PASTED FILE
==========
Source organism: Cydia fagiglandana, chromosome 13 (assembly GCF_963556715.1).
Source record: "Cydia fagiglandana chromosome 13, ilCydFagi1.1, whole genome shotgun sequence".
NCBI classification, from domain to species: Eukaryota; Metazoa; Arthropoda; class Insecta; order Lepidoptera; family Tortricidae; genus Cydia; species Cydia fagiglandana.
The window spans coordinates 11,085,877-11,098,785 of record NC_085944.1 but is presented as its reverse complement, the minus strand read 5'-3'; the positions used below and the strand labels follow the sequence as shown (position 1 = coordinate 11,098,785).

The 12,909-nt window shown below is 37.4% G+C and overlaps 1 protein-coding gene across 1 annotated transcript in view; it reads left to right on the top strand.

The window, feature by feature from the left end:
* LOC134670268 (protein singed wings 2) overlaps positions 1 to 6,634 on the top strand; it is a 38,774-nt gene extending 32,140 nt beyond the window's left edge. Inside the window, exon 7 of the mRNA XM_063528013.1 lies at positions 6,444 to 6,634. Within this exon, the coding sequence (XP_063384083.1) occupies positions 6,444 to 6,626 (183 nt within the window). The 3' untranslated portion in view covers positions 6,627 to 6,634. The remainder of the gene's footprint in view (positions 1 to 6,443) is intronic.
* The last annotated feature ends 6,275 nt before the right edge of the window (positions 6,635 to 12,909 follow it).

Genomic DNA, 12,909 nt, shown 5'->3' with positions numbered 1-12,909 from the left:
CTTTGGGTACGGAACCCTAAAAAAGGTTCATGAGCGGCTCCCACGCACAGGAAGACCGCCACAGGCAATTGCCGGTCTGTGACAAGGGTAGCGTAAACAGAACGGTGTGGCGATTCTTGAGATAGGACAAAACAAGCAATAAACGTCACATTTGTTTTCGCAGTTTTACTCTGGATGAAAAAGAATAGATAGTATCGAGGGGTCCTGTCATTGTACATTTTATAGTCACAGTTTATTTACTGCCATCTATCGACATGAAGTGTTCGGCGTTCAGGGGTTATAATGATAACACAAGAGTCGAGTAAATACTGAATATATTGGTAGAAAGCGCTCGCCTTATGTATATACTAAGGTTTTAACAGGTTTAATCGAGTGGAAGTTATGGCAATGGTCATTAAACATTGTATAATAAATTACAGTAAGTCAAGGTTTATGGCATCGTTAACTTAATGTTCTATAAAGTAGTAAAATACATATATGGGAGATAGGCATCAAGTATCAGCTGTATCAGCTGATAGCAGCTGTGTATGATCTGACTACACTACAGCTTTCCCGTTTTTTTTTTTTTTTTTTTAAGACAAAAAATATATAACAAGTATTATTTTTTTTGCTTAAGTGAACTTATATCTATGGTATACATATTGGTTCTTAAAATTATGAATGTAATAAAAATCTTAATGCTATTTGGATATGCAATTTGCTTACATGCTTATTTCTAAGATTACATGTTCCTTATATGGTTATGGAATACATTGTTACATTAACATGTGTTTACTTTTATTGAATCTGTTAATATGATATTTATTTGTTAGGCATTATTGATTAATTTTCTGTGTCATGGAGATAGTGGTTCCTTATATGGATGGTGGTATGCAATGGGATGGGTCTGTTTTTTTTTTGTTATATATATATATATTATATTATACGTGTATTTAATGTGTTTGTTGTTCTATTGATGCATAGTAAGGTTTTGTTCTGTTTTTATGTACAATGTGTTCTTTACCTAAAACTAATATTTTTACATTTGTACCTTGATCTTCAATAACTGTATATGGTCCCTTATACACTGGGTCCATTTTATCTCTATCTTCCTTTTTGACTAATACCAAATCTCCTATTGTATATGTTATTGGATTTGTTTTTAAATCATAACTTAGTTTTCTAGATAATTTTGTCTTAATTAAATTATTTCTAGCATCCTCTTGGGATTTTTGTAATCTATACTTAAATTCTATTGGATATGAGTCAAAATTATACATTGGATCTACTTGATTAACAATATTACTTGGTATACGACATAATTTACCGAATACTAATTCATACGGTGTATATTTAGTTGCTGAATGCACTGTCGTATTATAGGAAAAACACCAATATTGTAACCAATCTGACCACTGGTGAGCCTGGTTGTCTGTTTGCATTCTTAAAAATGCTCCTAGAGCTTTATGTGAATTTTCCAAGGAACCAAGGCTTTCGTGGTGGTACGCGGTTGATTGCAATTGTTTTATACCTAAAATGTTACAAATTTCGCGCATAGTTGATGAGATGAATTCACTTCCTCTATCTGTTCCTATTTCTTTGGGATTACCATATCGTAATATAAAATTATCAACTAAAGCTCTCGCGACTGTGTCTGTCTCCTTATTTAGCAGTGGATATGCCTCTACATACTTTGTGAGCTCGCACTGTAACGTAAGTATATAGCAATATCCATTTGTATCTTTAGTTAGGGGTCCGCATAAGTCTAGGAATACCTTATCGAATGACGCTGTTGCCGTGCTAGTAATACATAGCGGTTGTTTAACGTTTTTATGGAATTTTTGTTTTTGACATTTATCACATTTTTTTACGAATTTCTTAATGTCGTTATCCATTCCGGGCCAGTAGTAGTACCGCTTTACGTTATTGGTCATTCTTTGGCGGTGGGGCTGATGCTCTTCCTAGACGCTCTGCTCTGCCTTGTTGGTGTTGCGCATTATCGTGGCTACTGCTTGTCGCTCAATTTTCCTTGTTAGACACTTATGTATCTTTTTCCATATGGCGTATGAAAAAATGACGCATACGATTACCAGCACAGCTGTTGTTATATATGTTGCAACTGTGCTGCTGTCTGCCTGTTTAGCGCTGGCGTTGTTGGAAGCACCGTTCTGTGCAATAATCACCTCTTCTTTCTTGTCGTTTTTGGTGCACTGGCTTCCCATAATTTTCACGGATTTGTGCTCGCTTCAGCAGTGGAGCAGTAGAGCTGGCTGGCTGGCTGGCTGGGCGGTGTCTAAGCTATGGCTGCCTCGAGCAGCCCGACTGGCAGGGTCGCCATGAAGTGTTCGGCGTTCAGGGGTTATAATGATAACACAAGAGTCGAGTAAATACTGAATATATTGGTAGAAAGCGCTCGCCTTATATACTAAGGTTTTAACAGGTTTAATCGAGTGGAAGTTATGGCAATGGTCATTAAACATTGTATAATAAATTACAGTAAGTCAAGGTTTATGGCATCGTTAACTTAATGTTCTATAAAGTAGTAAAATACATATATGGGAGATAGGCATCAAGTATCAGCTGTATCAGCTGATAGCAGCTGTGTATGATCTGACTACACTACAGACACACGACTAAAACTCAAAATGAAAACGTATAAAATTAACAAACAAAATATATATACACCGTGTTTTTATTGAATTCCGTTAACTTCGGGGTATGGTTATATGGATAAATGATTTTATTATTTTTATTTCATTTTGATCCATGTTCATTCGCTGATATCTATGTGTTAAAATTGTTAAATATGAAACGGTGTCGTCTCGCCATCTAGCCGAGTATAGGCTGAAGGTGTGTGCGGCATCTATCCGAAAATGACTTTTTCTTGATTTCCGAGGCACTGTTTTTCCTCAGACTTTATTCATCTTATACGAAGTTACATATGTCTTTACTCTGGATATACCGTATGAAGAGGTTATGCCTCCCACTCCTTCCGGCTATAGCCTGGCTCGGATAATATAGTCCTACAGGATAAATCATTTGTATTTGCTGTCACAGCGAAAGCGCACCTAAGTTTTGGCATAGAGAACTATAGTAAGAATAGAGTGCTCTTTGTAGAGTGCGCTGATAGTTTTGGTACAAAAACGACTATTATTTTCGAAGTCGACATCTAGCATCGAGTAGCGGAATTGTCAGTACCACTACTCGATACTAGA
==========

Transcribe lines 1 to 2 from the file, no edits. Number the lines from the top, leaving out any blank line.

Source organism: Cydia fagiglandana, chromosome 13 (assembly GCF_963556715.1).
Source record: "Cydia fagiglandana chromosome 13, ilCydFagi1.1, whole genome shotgun sequence".